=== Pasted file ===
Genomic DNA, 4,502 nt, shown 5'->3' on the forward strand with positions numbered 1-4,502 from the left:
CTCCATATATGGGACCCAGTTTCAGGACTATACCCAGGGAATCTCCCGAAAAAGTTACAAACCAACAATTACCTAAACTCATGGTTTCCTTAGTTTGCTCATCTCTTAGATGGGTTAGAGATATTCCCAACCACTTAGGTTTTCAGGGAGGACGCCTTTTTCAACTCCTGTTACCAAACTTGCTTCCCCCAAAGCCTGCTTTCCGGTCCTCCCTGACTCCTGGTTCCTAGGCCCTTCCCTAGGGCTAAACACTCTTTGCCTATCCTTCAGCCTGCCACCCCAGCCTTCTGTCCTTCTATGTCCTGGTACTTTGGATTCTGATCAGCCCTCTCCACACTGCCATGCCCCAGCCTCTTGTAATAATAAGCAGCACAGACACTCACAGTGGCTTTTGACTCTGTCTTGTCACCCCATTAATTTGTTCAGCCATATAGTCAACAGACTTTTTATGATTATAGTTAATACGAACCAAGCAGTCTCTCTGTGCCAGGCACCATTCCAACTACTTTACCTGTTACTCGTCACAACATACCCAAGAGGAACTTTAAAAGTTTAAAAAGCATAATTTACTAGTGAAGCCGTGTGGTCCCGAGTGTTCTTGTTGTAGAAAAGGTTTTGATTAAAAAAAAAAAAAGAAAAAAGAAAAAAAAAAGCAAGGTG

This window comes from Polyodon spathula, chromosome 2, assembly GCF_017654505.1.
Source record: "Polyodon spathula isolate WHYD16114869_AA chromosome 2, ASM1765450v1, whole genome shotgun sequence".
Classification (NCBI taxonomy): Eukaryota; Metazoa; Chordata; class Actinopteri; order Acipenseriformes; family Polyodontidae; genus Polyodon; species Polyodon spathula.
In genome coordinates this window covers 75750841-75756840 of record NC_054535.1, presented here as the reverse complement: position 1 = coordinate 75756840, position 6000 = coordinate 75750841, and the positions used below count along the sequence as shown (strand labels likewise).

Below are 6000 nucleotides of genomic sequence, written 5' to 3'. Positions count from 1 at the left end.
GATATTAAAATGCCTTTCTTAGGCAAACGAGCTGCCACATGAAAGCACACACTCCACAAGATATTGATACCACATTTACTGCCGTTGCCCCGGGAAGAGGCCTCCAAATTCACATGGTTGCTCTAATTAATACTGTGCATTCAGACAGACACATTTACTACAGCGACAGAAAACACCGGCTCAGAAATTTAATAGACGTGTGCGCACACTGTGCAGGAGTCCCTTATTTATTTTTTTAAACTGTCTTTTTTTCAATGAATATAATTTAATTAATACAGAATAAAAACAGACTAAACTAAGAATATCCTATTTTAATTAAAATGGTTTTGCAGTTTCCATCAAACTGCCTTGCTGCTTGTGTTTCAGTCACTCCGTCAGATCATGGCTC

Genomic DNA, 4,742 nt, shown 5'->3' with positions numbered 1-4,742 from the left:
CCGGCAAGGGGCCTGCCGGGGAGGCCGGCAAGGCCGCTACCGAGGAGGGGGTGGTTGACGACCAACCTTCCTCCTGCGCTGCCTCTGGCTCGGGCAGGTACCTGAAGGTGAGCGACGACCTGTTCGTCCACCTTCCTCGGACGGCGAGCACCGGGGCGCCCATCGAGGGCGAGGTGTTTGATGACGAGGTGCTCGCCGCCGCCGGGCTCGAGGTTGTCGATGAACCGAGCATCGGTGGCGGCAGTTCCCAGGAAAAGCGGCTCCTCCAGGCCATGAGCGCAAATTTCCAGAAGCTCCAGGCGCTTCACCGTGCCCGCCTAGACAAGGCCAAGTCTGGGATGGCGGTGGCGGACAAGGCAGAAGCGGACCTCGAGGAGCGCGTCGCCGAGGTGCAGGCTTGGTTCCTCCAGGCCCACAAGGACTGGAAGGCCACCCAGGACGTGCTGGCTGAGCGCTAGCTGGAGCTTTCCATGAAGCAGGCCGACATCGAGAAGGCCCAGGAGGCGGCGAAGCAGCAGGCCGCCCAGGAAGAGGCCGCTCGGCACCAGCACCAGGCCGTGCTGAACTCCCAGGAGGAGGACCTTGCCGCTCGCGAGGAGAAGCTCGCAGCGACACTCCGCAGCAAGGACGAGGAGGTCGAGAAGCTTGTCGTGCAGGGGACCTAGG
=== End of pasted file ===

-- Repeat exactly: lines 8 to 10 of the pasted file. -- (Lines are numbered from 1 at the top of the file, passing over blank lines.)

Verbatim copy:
GATATTAAAATGCCTTTCTTAGGCAAACGAGCTGCCACATGAAAGCACACACTCCACAAGATATTGATACCACATTTACTGCCGTTGCCCCGGGAAGAGGCCTCCAAATTCACATGGTTGCTCTAATTAATACTGTGCATTCAGACAGACACATTTACTACAGCGACAGAAAACACCGGCTCAGAAATTTAATAGACGTGTGCGCACACTGTGCAGGAGTCCCTTATTTATTTTTTTAAACTGTCTTTTTTTCAATGAATATAATTTAATTAATACAGAATAAAAACAGACTAAACTAAGAATATCCTATTTTAATTAAAATGGTTTTGCAGTTTCCATCAAACTGCCTTGCTGCTTGTGTTTCAGTCACTCCGTCAGATCATGGCTC

Genomic DNA, 4,742 nt, shown 5'->3' with positions numbered 1-4,742 from the left:
CCGGCAAGGGGCCTGCCGGGGAGGCCGGCAAGGCCGCTACCGAGGAGGGGGTGGTTGACGACCAACCTTCCTCCTGCGCTGCCTCTGGCTCGGGCAGGTACCTGAAGGTGAGCGACGACCTGTTCGTCCACCTTCCTCGGACGGCGAGCACCGGGGCGCCCATCGAGGGCGAGGTGTTTGATGACGAGGTGCTCGCCGCCGCCGGGCTCGAGGTTGTCGATGAACCGAGCATCGGTGGCGGCAGTTCCCAGGAAAAGCGGCTCCTCCAGGCCATGAGCGCAAATTTCCAGAAGCTCCAGGCGCTTCACCGTGCCCGCCTAGACAAGGCCAAGTCTGGGATGGCGGTGGCGGACAAGGCAGAAGCGGACCTCGAGGAGCGCGTCGCCGAGGTGCAGGCTTGGTTCCTCCAGGCCCACAAGGACTGGAAGGCCACCCAGGACGTGCTGGCTGAGCGCTAGCTGGAGCTTTCCATGAAGCAGGCCGACATCGAGAAGGCCCAGGAGGCGGCGAAGCAGCAGGCCGCCCAGGAAGAGGCCGCTCGGCACCAGCACCAGGCCGTGCTGAACTCCCAGGAGGAGGACCTTGCCGCTCGCGAGGAGAAGCTCGCAGCGACACTCCGCAGCAAGGACGAGGAGGTCGAGAAGCTTGTCGTGCAGGGGACCTAGG